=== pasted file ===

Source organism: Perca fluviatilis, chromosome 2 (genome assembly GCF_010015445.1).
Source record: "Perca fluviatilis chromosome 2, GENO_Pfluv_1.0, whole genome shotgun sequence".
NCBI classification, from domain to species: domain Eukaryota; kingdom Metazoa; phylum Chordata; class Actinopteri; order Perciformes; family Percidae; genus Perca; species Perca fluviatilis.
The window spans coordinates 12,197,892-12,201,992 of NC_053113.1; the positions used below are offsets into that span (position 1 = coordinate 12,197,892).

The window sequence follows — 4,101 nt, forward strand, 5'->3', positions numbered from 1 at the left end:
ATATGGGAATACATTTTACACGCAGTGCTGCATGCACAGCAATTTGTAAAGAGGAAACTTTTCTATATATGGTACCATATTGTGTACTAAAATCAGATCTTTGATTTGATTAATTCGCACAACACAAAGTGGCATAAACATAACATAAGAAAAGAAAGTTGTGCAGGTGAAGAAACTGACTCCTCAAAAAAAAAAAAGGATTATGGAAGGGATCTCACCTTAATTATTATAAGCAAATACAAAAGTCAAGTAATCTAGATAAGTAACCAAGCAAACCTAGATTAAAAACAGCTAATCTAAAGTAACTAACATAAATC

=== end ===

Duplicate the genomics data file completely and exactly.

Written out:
Source organism: Perca fluviatilis, chromosome 2 (genome assembly GCF_010015445.1).
Source record: "Perca fluviatilis chromosome 2, GENO_Pfluv_1.0, whole genome shotgun sequence".
NCBI classification, from domain to species: domain Eukaryota; kingdom Metazoa; phylum Chordata; class Actinopteri; order Perciformes; family Percidae; genus Perca; species Perca fluviatilis.
The window spans coordinates 12,197,892-12,201,992 of NC_053113.1; the positions used below are offsets into that span (position 1 = coordinate 12,197,892).

The window sequence follows — 4,101 nt, forward strand, 5'->3', positions numbered from 1 at the left end:
ATATGGGAATACATTTTACACGCAGTGCTGCATGCACAGCAATTTGTAAAGAGGAAACTTTTCTATATATGGTACCATATTGTGTACTAAAATCAGATCTTTGATTTGATTAATTCGCACAACACAAAGTGGCATAAACATAACATAAGAAAAGAAAGTTGTGCAGGTGAAGAAACTGACTCCTCAAAAAAAAAAAAGGATTATGGAAGGGATCTCACCTTAATTATTATAAGCAAATACAAAAGTCAAGTAATCTAGATAAGTAACCAAGCAAACCTAGATTAAAAACAGCTAATCTAAAGTAACTAACATAAATC